Ramadan may be challenging, but its advantages are immense
Ready... set... Ramadan!
Once more, the holy month of Ramadan is fast approaching.
The time is coming for Muslims to fast from dawn to dusk for a whole month.
The month of Ramadan is the holiest month of the Islamic calendar. It was in this month that Muhammad (peace be upon him) was appointed to be the final prophet and messenger of Almighty God, and it is the month in which the first revelation of the Quran took place.
This is a time of great blessings and rewards, cherished by Muslims around the globe.
Almighty God commanded in the Qur'an that all those who are healthy and able should fast, and those who cannot, for example due to illness or travelling, are exempt until they regain the ability to fast.
"Ramadan is the month in which was sent down the Quran, as a guide to mankind, also clear signs for guidance and measure. So every one of you who is present during this month should fast." (Qur'an - 2:185) Fasting is not a new phenomenon, it has been practised by believers throughout the ages.
All prophets had to spend time in fasting and seclusion before receiving guidance from Almighty God and were asked to encourage their followers to practise fasting also.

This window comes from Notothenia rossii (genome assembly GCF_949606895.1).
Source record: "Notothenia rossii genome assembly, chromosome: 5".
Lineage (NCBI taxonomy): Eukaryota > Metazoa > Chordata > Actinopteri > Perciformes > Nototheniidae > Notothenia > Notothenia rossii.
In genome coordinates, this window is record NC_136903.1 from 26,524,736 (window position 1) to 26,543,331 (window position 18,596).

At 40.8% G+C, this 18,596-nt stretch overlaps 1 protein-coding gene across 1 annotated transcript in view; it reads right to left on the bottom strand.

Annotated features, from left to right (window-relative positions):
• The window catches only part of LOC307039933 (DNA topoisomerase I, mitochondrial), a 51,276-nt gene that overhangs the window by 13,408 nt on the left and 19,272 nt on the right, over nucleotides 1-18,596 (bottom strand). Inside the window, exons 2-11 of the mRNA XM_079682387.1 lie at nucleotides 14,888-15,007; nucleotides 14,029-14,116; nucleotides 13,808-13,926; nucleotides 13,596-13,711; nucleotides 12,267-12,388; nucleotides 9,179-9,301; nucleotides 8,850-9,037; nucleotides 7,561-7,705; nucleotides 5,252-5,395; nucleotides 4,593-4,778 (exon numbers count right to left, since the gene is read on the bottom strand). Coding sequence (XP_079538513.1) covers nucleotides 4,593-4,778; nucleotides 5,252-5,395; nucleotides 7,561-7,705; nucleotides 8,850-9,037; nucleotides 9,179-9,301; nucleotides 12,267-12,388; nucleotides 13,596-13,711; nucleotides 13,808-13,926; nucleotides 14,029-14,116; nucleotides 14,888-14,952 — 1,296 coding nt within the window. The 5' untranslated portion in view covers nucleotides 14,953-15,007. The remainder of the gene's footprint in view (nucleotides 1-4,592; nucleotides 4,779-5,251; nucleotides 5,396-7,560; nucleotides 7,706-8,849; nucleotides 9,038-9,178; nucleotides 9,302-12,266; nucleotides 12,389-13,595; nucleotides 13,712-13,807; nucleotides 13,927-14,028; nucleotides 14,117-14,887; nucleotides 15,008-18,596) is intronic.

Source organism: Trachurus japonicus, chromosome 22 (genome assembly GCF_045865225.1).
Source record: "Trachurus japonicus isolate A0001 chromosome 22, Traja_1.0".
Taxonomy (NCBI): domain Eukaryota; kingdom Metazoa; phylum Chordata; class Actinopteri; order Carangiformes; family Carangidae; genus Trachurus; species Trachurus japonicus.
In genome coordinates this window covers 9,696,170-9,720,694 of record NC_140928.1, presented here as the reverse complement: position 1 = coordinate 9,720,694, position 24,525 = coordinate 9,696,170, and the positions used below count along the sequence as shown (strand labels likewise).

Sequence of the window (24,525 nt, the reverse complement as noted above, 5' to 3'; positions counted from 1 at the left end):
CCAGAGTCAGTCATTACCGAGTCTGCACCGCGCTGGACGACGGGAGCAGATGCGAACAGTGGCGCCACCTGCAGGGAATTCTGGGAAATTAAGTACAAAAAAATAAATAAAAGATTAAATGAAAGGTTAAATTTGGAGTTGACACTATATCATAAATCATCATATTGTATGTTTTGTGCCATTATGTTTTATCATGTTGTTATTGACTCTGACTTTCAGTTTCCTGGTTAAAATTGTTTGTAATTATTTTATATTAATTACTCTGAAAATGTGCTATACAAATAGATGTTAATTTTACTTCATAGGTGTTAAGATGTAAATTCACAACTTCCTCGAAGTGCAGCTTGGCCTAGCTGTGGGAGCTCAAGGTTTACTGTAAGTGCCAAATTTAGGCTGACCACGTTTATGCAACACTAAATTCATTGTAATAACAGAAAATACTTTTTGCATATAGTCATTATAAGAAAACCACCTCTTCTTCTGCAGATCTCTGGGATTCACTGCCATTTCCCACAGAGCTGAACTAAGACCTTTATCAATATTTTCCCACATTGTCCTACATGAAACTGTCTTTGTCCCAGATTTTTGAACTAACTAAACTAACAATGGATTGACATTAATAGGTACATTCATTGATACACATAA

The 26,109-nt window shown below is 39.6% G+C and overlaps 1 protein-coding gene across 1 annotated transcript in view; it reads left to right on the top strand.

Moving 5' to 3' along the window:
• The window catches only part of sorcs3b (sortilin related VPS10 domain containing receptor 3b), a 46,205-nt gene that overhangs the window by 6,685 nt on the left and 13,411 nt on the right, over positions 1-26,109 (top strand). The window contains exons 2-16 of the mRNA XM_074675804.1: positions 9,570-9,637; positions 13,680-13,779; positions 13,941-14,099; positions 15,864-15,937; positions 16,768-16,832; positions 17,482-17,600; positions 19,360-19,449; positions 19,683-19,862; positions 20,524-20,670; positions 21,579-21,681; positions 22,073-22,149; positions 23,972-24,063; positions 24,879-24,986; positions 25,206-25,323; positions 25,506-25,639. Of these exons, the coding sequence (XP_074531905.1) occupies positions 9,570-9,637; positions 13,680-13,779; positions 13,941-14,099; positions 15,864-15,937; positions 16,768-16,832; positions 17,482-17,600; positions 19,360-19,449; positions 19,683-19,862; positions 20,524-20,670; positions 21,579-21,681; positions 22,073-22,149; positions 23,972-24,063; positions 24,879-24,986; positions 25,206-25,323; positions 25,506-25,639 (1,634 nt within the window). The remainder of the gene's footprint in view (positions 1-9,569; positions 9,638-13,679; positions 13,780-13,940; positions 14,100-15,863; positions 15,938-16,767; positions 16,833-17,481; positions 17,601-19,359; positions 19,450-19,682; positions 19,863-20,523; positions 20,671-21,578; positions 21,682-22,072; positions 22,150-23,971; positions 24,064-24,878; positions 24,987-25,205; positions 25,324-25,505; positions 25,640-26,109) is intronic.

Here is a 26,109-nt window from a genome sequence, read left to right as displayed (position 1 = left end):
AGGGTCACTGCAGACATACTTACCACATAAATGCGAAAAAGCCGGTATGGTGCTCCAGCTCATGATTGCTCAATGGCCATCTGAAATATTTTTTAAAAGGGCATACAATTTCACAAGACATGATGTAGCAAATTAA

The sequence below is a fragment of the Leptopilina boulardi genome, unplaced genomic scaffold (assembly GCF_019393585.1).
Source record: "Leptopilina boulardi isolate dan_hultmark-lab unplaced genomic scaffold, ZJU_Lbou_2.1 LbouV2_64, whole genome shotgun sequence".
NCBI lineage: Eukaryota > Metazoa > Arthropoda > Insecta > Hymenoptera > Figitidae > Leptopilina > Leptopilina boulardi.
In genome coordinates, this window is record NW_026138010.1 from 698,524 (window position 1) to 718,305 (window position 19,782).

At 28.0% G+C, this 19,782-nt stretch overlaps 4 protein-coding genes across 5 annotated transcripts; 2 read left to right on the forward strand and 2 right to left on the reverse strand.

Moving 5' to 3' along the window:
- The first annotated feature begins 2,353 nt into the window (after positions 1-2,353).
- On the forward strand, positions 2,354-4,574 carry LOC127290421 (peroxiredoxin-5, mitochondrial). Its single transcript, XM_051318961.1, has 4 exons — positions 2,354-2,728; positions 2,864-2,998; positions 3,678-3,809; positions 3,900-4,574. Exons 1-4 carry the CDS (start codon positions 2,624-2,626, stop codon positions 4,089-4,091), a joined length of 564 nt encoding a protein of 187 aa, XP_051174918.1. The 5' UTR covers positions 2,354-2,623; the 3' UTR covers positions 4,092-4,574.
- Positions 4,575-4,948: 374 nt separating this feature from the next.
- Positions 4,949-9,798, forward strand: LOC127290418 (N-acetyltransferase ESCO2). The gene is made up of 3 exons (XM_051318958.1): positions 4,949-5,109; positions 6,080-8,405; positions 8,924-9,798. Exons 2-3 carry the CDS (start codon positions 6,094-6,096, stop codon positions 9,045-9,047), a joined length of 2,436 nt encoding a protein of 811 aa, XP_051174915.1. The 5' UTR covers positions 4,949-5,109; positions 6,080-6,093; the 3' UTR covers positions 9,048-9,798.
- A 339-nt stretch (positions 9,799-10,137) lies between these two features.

This year, Ramadan falls in June and July and coincides with some of the longest days (18 hours) of the calendar in the UK, and whilst British summer may be unpredictable, there are likely to be at least a few hot days.
There are several recommendations on how to approach the challenge of fasting in Ramadan effectively.
People are recommended to practise fasting for few days before the arrival of the holy month, in the example of the Prophet Muhammad (peace be upon him).
This will aid in establishing an effective schedule for eating and sleep. Drinking often throughout the night is also recommended in order to stay hydrated.
Eating foods that are high in water content, such as fruit, is also a good idea.
Children before the age of puberty are exempt from fasting and should not be forced to fast a full day.
Many children, however, love to be part of the spirit of Ramadan and may try fasting from breakfast to lunch to feel involved.
As well as fasting, Muslims are encouraged to spend this month in different acts of worship and spiritual purification, so that they leave the month refreshed and with their faith strengthened in preparation for the coming year.
These acts include prayer and reading the Qur'an. Muslims believe there is no greater blessing for mankind than the Qur'an, a book filled with guidance, mercy and reassurance. Thus Muslims are encouraged to spend much of their time in this month in contemplation of Allahs words.
This month offers great physical benefits also. Fasting allows the body to focus on the many other functions it has beside digestion, and has been proven to improve overall physical wellbeing.
Social wellbeing and care for the community are also promoted in Ramadan.
Muslims are encouraged to look to the needy, and the giving of charity and the feeding of others is of great importance.
We are also encouraged to share the blessings of this month with those around us. We invite people of all faiths to join in the blessings of this month, by participating in acts of fasting, charity and promoting community bonds.
Topics: Fasting (Sawm), Ramadan